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TV Twitter Thinkbox

“Twitter, hashtags and TV form a perfect partnership” – how Twitter users watch TV


By Ishbel Macleod, PR and social media consultant

April 2, 2014 | 3 min read

A study for Twitter and Thinkbox by Brain Juicer has found that while both TV and Twitter work to boost positive emotional responses towards brands, the results were much higher when Twitter and TV are combined.

It was discovered that there are two different states of mind Twitter users are in when they’re watching TV and tweeting: relaxed (lean back) and engaged (lean forward).

“When consumers are relaxed, the focal point shifts between Twitter and TV depending on what is happening on the screen,” Gordon Macmillan, editorial manager for Twitter, pointed out.

“Here viewers might be engrossed in a drama or a movie; they’re paying close attention to the action and aren’t so focused on tweeting as they watch. Come the show’s end, things change. People jump on to Twitter to share their reactions and read those of others — and the volume of tweets spikes.”

Reality shows such as The Voice, and live events such as the Brits lead to more engagement, as users want to read what others are saying, retweet and have their say as events unfold in real time.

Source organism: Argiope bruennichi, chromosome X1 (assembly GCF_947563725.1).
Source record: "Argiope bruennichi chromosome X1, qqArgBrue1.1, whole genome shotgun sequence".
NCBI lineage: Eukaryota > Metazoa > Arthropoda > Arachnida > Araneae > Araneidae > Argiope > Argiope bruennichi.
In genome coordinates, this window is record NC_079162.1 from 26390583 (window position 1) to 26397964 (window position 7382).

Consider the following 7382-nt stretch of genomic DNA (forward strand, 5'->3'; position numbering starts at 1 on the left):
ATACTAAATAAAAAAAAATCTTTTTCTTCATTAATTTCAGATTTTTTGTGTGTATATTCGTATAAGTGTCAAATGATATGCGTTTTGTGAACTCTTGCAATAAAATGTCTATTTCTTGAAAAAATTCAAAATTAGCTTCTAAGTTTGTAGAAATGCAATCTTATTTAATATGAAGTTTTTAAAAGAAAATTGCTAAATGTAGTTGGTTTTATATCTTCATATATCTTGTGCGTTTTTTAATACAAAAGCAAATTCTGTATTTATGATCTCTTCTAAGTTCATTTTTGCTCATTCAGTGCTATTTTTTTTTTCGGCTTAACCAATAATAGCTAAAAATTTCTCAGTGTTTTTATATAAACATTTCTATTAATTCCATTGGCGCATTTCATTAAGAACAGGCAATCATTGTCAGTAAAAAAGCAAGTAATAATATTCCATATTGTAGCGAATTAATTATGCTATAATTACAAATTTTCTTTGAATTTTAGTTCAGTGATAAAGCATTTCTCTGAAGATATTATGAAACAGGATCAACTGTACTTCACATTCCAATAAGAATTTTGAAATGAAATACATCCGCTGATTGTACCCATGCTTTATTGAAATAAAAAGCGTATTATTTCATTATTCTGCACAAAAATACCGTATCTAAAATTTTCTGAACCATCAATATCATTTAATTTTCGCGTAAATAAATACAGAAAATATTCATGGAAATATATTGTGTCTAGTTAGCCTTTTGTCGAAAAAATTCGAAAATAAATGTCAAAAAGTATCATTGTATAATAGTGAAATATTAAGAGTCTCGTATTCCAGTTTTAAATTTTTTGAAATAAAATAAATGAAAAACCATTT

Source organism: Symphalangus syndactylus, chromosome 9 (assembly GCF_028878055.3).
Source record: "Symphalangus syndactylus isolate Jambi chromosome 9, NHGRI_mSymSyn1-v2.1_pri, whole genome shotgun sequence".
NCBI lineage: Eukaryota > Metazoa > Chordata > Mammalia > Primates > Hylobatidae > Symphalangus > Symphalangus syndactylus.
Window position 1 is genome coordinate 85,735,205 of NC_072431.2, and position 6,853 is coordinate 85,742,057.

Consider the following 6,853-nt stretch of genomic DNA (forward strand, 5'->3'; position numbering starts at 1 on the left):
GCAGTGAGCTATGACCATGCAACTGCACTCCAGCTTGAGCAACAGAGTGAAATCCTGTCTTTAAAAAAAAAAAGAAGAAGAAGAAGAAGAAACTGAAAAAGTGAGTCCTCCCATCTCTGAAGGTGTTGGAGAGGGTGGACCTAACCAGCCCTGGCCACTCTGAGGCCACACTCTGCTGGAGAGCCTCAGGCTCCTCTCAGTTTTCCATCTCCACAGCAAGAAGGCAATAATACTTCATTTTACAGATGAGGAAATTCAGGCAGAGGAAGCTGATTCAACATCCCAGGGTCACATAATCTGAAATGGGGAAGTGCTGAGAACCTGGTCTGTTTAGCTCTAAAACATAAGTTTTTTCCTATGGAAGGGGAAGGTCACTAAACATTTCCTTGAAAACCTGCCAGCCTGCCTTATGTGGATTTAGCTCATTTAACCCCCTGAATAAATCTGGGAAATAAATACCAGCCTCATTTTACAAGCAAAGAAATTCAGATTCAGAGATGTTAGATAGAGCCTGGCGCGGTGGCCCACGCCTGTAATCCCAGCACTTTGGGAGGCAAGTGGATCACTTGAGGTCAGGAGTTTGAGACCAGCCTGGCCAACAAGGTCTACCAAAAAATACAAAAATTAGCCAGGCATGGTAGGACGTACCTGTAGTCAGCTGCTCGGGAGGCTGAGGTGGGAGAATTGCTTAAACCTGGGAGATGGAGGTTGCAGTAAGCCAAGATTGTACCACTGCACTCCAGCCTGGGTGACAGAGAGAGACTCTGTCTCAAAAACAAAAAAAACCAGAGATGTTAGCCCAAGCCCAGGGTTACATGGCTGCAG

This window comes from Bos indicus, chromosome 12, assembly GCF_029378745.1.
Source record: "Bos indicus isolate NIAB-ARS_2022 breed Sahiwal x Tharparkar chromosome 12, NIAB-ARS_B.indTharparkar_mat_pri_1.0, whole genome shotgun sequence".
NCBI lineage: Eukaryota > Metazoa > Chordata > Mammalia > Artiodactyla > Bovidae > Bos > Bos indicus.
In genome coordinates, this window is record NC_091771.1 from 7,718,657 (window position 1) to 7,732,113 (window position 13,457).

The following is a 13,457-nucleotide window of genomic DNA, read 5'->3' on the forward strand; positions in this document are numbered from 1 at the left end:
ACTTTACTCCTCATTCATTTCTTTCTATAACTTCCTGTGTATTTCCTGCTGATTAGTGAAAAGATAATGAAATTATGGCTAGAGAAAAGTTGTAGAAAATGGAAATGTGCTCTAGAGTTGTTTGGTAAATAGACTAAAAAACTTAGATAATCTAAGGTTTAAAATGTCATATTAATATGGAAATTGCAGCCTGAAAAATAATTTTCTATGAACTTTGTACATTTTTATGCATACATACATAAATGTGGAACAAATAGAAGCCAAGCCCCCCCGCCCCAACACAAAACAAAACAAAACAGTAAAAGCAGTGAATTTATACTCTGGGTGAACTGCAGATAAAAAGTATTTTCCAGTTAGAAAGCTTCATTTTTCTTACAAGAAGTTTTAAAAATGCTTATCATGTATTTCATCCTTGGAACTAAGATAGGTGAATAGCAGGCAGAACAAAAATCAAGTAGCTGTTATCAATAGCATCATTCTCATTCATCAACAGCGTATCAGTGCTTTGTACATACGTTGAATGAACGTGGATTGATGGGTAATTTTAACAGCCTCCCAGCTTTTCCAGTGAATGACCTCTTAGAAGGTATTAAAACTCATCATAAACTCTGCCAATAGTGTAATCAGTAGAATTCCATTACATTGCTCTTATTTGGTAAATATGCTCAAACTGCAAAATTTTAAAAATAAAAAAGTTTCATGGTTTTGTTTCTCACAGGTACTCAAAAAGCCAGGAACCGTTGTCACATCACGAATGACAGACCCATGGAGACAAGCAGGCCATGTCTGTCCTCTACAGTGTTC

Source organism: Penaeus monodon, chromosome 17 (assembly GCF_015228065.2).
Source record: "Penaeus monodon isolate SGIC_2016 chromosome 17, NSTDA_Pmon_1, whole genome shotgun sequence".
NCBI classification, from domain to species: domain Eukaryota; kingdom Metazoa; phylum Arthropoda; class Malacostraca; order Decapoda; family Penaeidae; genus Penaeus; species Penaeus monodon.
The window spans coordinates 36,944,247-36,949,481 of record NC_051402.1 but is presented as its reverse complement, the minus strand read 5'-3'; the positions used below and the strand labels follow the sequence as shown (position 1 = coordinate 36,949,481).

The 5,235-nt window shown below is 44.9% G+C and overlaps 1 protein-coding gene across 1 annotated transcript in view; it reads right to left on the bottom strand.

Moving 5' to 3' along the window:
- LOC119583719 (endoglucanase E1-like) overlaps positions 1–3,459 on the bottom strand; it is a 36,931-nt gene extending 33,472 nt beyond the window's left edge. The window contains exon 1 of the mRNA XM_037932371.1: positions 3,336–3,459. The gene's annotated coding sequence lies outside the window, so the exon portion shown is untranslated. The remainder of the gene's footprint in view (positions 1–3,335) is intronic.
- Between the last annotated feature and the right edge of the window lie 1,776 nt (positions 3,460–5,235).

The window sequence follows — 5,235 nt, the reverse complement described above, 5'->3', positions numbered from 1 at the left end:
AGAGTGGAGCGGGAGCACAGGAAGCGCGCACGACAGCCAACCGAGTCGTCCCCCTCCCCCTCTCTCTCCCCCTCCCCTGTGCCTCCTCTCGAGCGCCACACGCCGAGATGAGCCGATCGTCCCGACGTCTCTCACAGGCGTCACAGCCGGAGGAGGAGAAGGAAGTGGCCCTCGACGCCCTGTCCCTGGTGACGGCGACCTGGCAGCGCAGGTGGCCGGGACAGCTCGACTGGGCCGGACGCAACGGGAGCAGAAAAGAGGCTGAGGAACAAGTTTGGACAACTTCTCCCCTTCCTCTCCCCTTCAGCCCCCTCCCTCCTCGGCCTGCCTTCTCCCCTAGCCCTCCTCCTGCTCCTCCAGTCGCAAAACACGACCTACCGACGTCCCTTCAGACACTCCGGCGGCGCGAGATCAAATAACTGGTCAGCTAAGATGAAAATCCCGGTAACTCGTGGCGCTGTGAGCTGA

“Understanding these two different states of mind, and being aware that consumers switch back and forth between the two, can help brands tap the pulse of how people combine their TV viewing and Twitter. And brands that get it right can get results, as we’ve previously shown: there is a 95 per cent increase in message association versus TV alone, a 58 per cent increase in purchase intent versus TV alone and the cost of acquiring new customers is 36 per cent lower when TV advertising runs concurrently with Twitter Ads.” Macmillan said.

Three in four of those surveyed by Brain Juicer agreed that if users see a hashtag on TV, they look it up on Twitter.

As such, it was found that Twitter users see hashtags around TV shows in two ways. Firstly as a punch line, or a creative and amusing way to sign off a tweet about a show; and secondly as a way to sort and categorise conversation.

“When it comes to television, Twitter, hashtags and TV form a perfect partnership. Our new research confirms that this is a powerful combination, and 4.2 million #BRITs2014 Tweets underscore it.” Macmillan added.

TV Twitter Thinkbox

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